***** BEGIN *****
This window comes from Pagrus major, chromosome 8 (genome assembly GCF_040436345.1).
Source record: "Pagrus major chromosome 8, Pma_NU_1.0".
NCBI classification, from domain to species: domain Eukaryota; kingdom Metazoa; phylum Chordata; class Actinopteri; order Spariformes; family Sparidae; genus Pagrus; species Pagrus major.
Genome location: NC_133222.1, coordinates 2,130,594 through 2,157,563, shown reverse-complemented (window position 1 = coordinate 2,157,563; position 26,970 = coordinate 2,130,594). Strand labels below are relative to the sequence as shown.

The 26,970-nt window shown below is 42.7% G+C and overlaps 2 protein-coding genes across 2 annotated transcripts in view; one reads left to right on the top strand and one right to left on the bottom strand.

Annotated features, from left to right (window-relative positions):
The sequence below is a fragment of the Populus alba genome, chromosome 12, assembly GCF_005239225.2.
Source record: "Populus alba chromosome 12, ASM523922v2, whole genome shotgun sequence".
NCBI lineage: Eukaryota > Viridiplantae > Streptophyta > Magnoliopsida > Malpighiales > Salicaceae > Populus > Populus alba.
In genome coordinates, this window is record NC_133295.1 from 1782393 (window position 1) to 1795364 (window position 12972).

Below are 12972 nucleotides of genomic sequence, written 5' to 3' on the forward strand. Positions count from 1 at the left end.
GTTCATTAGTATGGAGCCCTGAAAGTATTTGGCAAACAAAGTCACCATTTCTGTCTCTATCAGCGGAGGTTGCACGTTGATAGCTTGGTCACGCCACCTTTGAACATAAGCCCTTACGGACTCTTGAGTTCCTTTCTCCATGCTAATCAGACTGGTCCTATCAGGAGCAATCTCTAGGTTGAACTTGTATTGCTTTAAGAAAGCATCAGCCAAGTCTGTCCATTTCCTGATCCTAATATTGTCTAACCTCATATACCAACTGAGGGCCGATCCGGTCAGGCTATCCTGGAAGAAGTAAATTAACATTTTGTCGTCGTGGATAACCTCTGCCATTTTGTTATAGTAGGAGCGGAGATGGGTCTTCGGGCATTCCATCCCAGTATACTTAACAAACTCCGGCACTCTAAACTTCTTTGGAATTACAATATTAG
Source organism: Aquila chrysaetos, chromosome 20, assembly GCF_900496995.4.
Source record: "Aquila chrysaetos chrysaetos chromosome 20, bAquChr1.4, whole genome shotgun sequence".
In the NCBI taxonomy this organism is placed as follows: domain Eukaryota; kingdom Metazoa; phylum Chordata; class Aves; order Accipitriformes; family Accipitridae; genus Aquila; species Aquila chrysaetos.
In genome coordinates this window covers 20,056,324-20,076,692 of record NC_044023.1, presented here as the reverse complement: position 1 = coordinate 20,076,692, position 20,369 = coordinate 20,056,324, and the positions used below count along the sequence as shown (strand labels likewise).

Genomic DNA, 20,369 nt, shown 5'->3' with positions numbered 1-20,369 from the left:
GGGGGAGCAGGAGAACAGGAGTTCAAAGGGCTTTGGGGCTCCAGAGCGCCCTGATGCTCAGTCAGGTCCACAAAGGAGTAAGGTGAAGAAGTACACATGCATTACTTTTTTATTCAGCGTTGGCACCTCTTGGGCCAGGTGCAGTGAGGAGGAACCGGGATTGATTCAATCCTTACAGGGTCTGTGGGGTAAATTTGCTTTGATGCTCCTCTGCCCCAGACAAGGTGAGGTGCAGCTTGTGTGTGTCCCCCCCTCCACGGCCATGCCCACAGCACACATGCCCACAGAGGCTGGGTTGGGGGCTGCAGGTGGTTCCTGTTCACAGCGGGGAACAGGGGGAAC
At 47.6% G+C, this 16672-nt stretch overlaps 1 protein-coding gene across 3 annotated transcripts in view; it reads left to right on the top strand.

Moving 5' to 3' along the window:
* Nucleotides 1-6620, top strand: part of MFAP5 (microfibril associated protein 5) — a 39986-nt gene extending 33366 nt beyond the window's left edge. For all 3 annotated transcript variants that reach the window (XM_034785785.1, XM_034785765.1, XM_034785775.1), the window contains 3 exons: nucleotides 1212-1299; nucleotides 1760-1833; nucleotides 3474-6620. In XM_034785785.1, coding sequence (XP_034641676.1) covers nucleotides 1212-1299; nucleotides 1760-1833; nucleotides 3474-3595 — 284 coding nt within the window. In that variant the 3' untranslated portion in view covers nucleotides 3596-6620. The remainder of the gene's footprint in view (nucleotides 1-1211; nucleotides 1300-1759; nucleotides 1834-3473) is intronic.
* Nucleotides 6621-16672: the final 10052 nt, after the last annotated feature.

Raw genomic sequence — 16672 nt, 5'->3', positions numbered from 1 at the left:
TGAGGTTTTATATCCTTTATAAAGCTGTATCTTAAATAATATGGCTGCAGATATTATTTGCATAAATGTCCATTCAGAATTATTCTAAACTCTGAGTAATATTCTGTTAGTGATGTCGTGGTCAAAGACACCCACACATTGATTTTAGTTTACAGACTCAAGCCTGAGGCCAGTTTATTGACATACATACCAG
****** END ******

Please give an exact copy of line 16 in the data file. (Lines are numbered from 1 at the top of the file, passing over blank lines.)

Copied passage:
In genome coordinates this window covers 20,056,324-20,076,692 of record NC_044023.1, presented here as the reverse complement: position 1 = coordinate 20,076,692, position 20,369 = coordinate 20,056,324, and the positions used below count along the sequence as shown (strand labels likewise).